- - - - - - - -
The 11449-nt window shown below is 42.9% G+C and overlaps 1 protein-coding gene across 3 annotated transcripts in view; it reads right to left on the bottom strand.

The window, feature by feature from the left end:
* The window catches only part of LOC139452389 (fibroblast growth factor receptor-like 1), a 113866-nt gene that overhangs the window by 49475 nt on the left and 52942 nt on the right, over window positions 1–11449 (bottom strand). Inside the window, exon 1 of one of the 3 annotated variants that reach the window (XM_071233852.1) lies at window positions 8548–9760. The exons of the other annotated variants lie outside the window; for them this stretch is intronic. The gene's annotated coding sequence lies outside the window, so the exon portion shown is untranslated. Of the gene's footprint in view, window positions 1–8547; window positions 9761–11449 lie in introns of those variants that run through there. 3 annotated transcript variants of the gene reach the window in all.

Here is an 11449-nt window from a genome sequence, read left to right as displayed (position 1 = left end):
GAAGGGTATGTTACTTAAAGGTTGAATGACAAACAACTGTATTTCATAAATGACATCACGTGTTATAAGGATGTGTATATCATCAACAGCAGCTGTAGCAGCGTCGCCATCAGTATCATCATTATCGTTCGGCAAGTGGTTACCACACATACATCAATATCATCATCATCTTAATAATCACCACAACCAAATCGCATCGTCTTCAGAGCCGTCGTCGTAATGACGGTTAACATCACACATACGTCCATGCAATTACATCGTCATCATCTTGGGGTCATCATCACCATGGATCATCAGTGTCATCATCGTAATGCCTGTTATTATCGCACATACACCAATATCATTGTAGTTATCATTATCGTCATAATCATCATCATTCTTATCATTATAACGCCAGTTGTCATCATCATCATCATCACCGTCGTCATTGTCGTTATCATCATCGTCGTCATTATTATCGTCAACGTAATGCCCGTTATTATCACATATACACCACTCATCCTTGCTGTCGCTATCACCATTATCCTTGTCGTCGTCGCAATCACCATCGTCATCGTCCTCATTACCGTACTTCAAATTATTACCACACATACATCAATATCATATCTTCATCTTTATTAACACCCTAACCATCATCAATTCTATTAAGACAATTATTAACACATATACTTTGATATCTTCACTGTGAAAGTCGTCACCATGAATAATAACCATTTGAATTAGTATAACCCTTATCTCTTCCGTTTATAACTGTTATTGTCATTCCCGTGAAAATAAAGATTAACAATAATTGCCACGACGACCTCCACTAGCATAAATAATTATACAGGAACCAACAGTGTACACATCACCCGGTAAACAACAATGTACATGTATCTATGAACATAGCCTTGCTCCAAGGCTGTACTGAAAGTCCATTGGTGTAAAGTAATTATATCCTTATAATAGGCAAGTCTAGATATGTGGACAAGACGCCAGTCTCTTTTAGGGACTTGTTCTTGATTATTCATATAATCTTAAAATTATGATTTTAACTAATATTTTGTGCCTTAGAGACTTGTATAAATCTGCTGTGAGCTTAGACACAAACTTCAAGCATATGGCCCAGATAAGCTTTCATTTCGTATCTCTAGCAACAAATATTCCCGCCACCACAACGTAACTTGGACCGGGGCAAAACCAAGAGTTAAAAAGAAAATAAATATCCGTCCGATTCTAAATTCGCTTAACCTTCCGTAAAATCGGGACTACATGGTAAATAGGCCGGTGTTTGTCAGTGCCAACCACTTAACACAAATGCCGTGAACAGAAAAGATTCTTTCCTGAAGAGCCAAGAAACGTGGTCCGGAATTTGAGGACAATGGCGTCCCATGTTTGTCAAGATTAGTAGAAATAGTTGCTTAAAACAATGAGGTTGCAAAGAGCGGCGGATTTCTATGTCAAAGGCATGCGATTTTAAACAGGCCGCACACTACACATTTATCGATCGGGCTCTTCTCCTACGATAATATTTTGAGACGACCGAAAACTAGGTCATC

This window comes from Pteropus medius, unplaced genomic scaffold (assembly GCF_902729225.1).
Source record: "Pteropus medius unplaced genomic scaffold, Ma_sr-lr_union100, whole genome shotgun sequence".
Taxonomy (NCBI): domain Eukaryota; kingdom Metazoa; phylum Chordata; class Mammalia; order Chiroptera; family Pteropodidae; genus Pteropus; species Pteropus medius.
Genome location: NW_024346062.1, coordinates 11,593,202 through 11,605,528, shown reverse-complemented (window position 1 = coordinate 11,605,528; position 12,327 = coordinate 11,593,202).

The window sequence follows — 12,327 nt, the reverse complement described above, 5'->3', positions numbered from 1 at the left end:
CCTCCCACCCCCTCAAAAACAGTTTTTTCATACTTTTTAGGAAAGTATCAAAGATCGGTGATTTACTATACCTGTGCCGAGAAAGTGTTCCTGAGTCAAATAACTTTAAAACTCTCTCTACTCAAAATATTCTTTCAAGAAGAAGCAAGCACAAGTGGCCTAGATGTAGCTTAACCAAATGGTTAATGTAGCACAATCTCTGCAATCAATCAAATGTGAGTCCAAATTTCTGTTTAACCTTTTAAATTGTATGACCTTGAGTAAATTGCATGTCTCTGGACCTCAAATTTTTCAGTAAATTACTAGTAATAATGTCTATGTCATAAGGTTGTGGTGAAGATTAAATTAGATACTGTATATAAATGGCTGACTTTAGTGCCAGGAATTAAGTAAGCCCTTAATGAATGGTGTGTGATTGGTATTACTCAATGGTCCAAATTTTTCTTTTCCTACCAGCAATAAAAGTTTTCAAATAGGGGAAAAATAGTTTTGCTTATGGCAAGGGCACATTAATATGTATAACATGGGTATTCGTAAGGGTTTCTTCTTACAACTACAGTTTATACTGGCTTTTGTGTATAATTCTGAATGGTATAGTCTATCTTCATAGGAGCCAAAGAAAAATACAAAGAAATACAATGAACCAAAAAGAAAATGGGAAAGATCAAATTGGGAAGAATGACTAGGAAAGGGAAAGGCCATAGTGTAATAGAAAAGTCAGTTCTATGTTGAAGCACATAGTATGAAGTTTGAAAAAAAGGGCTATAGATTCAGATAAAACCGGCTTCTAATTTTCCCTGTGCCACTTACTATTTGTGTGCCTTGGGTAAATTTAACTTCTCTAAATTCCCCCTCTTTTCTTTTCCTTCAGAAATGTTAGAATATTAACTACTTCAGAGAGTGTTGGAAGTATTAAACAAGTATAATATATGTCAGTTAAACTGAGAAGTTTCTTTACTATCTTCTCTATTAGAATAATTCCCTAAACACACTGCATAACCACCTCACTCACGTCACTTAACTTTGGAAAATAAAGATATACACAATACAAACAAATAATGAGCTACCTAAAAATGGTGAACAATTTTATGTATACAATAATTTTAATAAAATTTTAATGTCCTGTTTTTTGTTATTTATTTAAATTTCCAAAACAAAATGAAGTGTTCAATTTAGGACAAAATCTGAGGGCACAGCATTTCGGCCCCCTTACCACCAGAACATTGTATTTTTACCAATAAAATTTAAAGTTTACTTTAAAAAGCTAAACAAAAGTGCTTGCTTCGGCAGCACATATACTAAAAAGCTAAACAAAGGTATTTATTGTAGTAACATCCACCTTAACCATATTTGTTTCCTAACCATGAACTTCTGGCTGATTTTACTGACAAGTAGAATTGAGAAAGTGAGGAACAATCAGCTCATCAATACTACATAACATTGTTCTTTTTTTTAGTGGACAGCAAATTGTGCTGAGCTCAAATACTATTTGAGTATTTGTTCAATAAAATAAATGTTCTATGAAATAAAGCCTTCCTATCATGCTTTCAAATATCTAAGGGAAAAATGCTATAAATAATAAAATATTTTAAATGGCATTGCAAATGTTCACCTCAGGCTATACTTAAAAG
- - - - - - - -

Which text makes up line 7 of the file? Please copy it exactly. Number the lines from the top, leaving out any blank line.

Source record: "Pteropus medius unplaced genomic scaffold, Ma_sr-lr_union100, whole genome shotgun sequence".